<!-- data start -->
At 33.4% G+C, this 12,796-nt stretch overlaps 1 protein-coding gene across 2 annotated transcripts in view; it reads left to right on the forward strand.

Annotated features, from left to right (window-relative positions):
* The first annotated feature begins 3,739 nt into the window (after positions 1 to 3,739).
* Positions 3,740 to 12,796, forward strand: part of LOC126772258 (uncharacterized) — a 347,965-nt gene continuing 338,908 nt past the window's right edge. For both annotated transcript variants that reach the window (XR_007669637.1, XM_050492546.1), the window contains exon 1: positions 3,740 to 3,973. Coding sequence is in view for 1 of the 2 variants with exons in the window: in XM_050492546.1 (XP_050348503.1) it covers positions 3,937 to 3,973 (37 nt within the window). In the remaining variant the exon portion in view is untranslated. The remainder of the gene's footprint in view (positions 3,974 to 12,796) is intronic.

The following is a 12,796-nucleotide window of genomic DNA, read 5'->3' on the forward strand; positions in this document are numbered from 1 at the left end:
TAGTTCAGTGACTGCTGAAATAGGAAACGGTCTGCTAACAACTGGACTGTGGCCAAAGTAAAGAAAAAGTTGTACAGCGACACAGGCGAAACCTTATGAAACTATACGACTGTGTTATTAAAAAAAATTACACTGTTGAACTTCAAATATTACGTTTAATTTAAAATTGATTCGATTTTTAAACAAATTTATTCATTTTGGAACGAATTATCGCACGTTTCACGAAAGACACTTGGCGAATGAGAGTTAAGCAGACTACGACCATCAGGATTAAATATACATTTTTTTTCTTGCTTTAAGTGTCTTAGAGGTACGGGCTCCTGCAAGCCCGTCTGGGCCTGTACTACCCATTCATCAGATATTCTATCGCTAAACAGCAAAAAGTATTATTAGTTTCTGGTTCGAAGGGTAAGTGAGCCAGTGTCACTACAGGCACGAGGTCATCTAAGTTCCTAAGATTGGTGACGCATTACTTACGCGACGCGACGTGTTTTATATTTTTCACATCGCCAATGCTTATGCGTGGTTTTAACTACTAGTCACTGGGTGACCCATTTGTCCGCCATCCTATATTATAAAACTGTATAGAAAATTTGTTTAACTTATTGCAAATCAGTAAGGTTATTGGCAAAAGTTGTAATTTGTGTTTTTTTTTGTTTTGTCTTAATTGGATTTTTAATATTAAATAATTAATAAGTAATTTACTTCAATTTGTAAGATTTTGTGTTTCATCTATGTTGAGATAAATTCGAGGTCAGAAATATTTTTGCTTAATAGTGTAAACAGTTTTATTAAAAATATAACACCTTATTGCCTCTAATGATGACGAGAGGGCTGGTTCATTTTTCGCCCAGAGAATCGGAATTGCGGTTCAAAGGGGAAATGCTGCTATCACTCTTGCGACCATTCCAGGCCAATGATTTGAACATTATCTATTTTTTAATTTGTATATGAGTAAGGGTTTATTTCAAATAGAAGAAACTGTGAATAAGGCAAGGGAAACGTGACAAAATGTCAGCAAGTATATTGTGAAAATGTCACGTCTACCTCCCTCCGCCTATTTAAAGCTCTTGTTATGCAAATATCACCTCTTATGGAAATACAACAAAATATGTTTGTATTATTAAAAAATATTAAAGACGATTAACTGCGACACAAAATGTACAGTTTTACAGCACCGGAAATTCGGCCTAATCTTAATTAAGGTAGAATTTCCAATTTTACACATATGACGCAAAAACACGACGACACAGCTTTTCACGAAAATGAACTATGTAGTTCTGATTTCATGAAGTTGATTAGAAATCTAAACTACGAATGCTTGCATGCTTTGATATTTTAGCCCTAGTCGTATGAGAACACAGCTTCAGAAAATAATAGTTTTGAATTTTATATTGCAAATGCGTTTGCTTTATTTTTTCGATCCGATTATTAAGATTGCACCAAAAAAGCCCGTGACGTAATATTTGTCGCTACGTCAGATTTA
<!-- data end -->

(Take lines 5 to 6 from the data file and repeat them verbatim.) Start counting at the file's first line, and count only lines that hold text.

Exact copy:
The following is a 12,796-nucleotide window of genomic DNA, read 5'->3' on the forward strand; positions in this document are numbered from 1 at the left end:
TAGTTCAGTGACTGCTGAAATAGGAAACGGTCTGCTAACAACTGGACTGTGGCCAAAGTAAAGAAAAAGTTGTACAGCGACACAGGCGAAACCTTATGAAACTATACGACTGTGTTATTAAAAAAAATTACACTGTTGAACTTCAAATATTACGTTTAATTTAAAATTGATTCGATTTTTAAACAAATTTATTCATTTTGGAACGAATTATCGCACGTTTCACGAAAGACACTTGGCGAATGAGAGTTAAGCAGACTACGACCATCAGGATTAAATATACATTTTTTTTCTTGCTTTAAGTGTCTTAGAGGTACGGGCTCCTGCAAGCCCGTCTGGGCCTGTACTACCCATTCATCAGATATTCTATCGCTAAACAGCAAAAAGTATTATTAGTTTCTGGTTCGAAGGGTAAGTGAGCCAGTGTCACTACAGGCACGAGGTCATCTAAGTTCCTAAGATTGGTGACGCATTACTTACGCGACGCGACGTGTTTTATATTTTTCACATCGCCAATGCTTATGCGTGGTTTTAACTACTAGTCACTGGGTGACCCATTTGTCCGCCATCCTATATTATAAAACTGTATAGAAAATTTGTTTAACTTATTGCAAATCAGTAAGGTTATTGGCAAAAGTTGTAATTTGTGTTTTTTTTTGTTTTGTCTTAATTGGATTTTTAATATTAAATAATTAATAAGTAATTTACTTCAATTTGTAAGATTTTGTGTTTCATCTATGTTGAGATAAATTCGAGGTCAGAAATATTTTTGCTTAATAGTGTAAACAGTTTTATTAAAAATATAACACCTTATTGCCTCTAATGATGACGAGAGGGCTGGTTCATTTTTCGCCCAGAGAATCGGAATTGCGGTTCAAAGGGGAAATGCTGCTATCACTCTTGCGACCATTCCAGGCCAATGATTTGAACATTATCTATTTTTTAATTTGTATATGAGTAAGGGTTTATTTCAAATAGAAGAAACTGTGAATAAGGCAAGGGAAACGTGACAAAATGTCAGCAAGTATATTGTGAAAATGTCACGTCTACCTCCCTCCGCCTATTTAAAGCTCTTGTTATGCAAATATCACCTCTTATGGAAATACAACAAAATATGTTTGTATTATTAAAAAATATTAAAGACGATTAACTGCGACACAAAATGTACAGTTTTACAGCACCGGAAATTCGGCCTAATCTTAATTAAGGTAGAATTTCCAATTTTACACATATGACGCAAAAACACGACGACACAGCTTTTCACGAAAATGAACTATGTAGTTCTGATTTCATGAAGTTGATTAGAAATCTAAACTACGAATGCTTGCATGCTTTGATATTTTAGCCCTAGTCGTATGAGAACACAGCTTCAGAAAATAATAGTTTTGAATTTTATATTGCAAATGCGTTTGCTTTATTTTTTCGATCCGATTATTAAGATTGCACCAAAAAAGCCCGTGACGTAATATTTGTCGCTACGTCAGATTTA